Worldbuilding Tips from Star Wars: The Force Awakens

greatandwealthyguyCreativity, Writing betterLeave a Comment

Star Wars: The Force Awakens. Worldbuilding. Starry sky

You can love or hate this saga but today’s post isn’t about that. It’s not my post actually, I just stumbled upon one interesting piece about what the latest movie Star Wars: The Force Awakens can teach us writers when it comes to storytelling. So I want to share with you Five Storytelling Lessons from the Force Awakens by Chuck Wendig.

You can skip the majority of the content in the post, but I recommend you to read the section “Worldbuilding can be about what you don’t show.” It’s really useful for writers to understand the power of less details in their books. Of course, you should use it carefully unless you don’t want to look lazy. But done beautifully, the missing of some details, more questions and more secrets will have your reader’s imagination running, making them co-create the world you sketched in your book, color it vividly and populate with so many details.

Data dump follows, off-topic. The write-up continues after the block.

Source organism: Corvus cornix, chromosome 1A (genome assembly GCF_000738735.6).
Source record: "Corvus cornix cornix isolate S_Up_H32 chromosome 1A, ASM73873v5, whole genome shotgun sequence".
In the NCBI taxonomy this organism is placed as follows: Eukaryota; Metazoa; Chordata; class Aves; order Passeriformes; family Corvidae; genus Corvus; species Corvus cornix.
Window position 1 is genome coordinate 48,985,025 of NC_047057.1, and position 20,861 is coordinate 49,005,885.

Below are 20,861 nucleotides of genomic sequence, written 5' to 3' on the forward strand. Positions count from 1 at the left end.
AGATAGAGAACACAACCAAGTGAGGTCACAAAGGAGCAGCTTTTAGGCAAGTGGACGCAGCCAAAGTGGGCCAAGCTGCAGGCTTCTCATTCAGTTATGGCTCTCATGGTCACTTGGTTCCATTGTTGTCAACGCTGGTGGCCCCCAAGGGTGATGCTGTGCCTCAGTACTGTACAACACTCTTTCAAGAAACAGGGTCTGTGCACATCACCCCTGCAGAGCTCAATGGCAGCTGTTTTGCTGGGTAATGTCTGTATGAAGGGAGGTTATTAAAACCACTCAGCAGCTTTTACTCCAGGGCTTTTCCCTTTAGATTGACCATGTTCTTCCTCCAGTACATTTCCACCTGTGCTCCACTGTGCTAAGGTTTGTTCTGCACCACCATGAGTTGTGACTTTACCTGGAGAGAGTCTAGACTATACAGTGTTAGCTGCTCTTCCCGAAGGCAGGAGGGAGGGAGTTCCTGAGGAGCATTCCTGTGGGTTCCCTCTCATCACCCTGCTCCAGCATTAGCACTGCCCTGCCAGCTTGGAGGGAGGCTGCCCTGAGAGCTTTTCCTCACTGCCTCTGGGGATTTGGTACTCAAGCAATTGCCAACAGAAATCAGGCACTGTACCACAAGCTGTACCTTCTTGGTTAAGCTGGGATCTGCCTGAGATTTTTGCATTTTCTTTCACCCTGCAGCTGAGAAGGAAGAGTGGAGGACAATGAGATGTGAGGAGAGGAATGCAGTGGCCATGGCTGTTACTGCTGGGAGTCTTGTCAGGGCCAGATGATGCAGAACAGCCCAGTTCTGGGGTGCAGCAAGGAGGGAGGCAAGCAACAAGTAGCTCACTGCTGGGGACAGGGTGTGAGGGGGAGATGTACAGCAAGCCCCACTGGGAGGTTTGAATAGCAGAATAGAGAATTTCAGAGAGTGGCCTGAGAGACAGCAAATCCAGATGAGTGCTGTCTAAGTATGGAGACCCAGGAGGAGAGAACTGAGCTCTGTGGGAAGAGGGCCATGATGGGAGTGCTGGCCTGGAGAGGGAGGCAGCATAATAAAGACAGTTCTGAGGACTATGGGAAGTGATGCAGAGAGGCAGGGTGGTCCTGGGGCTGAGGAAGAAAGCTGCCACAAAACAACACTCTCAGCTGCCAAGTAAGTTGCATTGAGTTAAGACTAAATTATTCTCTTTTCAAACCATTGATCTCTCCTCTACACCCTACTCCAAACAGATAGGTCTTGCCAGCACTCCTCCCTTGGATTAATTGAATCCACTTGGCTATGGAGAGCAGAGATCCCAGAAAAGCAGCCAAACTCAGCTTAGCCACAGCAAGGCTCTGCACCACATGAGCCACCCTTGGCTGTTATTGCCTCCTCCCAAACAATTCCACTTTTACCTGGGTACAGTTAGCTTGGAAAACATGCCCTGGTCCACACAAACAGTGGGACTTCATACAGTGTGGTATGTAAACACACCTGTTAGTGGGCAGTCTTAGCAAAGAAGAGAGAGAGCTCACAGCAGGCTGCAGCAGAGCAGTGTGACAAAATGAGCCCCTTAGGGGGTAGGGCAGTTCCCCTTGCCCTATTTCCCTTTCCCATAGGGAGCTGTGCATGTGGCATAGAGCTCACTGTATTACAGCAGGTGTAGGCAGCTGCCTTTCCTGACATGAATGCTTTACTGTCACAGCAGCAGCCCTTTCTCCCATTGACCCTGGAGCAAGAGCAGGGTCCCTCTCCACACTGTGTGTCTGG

Star Wars: The Force Awakens shows us that sometimes less is more, and this works perfectly for worldbuilding. Of course, you can write plenty of pages describing your world, common rituals, how people are dressed usually, what odd creatures inhabit those lands, etc. trying to convey each and every detail you can imagine. But does your reader need this or does they even want this? Who cares about the history of royal emblem or some sacred ritual from faraway land when there’s not much happening in your story?

Better build your world on the go, dropping fit details here and there as your characters travel the world you made up, fight for their lives, look for shelter and love, flee from their nemesis, etc. Here’s an exercise for you: next time when doing your usual worldbuilding, try not to engulf a reader by details and descriptions, just give them some directions in the world and let them imagine it for themselves.

What do you think about all this? Let me know in the comments below.

Featured image by Vincentiu Solomon